There is no stasis in technology, and Drupal is a prime example. Developers the world over celebrated the launch of the much anticipated Drupal 8 last November. Last month, Drupal 8.1.0 was released. The confetti has settled, and our thoughts turn to the future of the platform.
New features in Drupal 8 changed our development practices here at Zivtech, and we’re now pondering what things might look like down the road as development for Drupal 9 begins. We will adapt again. That’s not a problem for us and I hope it is not for you either. Drupal, like all things in technology, changes as the demands on it change.
During Drupaldelphia 2016, I had the opportunity to talk with a few people who are actively involved in core development. The basic sense I got was that there’s not a lot of focus on D9 yet. Most people are looking ahead at the in between releases that will iteratively improve the foundations of D8, so we should be on the lookout for exciting features in the 8.2.0 and 8.3.0 releases. That aside, we can make some educated guesses about where Drupal 9 might take us.
Drupal development tends to go where trends in web development go. We lauded the initiative to have configuration management built into core because as developers, we embrace the practices of the development community at large, automate deployments, and make site builds more stable and resilient in the face of problematic changes. Find the pains of developers, site builders, and users, and you are likely to have found the places where we will see big changes in Drupal.
One trend we’ve all seen growing over the past few years is the switch in the way users are thinking about web sites. Web applications, like Google Docs, or tools developed by companies, like Mapbox or CartoDb, have made it clear that complex interfaces and interactions can work on the web and be successful. Our users are used to opening a browser tab to use a service in the same way they might open a native application.
When I am discussing the strengths and benefits of Drupal to new people, I often talk about Drupal’s security practices and the Drupal security team. I’m sure that I am not alone in this and I know that the community as a whole takes pride in this reputation. Following standards, known best-practices, development guides, and using solid APIs are easy steps that any developer can take to harden a site against attack. But what will happen as many more people start to leverage Drupal only for the underlying platform? Much of that shielding and immunity to attack that the community has embraced over the years does not extend to a decoupled or headless Drupal, and that means exploits will likely occur.
To protect the reputation of Drupal and the community of developers standing behind it, I’d guess we’ll see the adoption of some standards, front-end libraries, and REST APIs to help ensure that Drupal can be used securely even while developing complex features.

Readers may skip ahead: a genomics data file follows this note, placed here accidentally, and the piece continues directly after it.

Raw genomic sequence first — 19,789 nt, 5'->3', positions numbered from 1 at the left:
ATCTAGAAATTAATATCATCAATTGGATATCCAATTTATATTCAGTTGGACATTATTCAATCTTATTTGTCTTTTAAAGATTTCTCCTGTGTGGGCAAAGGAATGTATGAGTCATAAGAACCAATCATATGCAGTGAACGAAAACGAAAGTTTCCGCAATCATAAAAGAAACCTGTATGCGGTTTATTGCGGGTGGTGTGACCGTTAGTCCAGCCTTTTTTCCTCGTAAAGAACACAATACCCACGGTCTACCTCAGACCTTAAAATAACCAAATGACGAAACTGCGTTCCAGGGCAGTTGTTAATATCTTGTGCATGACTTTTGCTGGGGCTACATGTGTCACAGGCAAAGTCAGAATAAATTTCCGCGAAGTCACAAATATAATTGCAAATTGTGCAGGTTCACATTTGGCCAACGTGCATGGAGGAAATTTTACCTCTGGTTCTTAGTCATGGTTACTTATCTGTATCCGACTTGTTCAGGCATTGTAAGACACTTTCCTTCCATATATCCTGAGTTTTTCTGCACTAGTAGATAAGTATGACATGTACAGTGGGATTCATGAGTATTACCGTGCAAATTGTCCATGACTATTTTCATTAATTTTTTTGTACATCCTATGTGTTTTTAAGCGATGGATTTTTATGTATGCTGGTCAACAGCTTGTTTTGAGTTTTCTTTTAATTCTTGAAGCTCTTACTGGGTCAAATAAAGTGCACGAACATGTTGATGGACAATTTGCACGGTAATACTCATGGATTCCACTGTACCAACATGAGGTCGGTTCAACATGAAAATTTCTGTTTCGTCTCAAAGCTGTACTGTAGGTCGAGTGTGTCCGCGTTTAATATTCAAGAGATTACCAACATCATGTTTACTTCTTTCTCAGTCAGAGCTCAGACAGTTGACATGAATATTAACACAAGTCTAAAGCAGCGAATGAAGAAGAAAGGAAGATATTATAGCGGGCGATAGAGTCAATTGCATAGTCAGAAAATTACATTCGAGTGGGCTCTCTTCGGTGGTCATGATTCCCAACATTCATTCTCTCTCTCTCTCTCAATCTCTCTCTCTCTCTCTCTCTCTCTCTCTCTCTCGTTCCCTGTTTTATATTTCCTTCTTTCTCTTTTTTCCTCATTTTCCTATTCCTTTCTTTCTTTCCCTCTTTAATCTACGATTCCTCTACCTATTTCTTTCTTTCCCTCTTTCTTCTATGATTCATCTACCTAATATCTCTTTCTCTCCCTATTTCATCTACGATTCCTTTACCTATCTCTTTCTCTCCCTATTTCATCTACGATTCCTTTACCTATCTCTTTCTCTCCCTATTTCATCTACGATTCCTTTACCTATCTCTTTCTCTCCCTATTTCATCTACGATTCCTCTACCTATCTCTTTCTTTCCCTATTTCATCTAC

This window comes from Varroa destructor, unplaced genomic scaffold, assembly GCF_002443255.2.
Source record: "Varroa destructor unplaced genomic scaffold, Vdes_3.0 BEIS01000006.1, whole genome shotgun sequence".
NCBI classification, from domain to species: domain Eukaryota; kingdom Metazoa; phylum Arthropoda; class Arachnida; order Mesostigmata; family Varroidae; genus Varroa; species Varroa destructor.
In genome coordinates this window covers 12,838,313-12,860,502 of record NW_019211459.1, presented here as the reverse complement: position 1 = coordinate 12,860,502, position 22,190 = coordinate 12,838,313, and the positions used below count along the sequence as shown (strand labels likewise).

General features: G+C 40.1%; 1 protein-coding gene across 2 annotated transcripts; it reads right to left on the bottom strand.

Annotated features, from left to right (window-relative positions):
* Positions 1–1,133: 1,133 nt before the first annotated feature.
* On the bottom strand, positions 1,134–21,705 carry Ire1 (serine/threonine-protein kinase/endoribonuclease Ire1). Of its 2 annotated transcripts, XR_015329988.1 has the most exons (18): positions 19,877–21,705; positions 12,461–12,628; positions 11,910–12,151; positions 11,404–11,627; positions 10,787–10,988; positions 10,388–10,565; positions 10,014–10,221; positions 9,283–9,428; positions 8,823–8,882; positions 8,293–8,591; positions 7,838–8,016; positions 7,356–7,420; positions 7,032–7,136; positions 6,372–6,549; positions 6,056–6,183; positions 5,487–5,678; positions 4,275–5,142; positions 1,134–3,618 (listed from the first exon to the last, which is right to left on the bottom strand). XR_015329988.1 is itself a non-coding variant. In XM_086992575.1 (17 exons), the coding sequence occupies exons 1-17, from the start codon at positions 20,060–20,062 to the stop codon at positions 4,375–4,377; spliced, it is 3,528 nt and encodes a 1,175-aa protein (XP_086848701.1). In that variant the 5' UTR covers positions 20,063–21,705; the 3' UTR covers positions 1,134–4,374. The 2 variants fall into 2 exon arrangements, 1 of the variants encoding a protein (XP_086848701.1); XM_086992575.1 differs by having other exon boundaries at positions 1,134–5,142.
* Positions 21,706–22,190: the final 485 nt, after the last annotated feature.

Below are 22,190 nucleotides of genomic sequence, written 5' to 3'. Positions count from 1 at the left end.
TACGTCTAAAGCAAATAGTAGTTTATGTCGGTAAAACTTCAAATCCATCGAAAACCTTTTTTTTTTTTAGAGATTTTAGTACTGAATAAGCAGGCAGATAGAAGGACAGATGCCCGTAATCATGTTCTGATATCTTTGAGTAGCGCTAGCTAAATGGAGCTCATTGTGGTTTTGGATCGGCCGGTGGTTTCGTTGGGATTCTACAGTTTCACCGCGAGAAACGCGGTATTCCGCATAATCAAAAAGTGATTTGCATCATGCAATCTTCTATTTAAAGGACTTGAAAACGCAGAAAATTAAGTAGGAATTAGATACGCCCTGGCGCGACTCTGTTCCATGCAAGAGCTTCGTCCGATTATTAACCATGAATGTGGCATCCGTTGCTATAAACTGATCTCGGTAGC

Chances are, if you run your own servers these days, they are virtual machines running on someone else’s infrastructure. If you run on AWS, Azure, Rackspace, DigitalOcean, Linode or any of hundreds of other hosting plans, you’re probably not running dedicated hardware. All these companies give tools to create servers at the click of a button, drop servers via an API, or script the building of a complex web of interconnected machines. I was at an ops talk late last year and it was made clear to me that for many of us, uptime is not a point of pride anymore but a cause for alarm. The longer a server is running, the greater the chance it has been compromised. For many companies, deploying a new version of an application means deploying the entire stack of servers that run that system. The idea of Blue-Green deployments is fantastic and makes a lot of intuitive sense, but such deployments have had challenges in a Drupal ecosystem.
Drupal has historically had problems running across multiple databases, and running two versions of a site pointing to a single database can be seriously problematic. In Drupal 8 we now have universally unique identifiers (UUIDs) on entities. A UUID will allow us to reconcile data updates, saves, and deletions even when running across multiple database heads or many servers. UUIDs aren’t being used extensively in core right now but the work surrounding the deployment and the associated modules rely on them. I would guess that we’ll see more API functions to leverage the power of UUIDs in future versions of Drupal.
Finally, along the lines of Blue-Green deployments, I’d hope to see a strategy of intermediary database updates. One of the hardest parts about doing a Blue-Green deployment is that for a short time, both versions of the code need to be running successfully together. At the database level, this means queries need to work both before an update and after. The only way to do this is to have incremental updates that allow backwards compatibility for one release and then remove the backwards compatibility in a second release. This requires more overhead but it means deployments can happen with zero downtime. This is more of a wish than a prediction. We can develop our own code and updates with these ideas in mind, but it is likely to be too much effort and too niche to get the entire community to embrace the idea.
As trends shift and the demands of our clients and users shift, Drupal will probably shift in sync. However, Drupal has been a developer-centric CMS for a long time, so it is safe to bet that the trends in development and deployment will play a large part in shaping its future. Set a calendar reminder and check back in two years to see if any of these predictions are coming to life.
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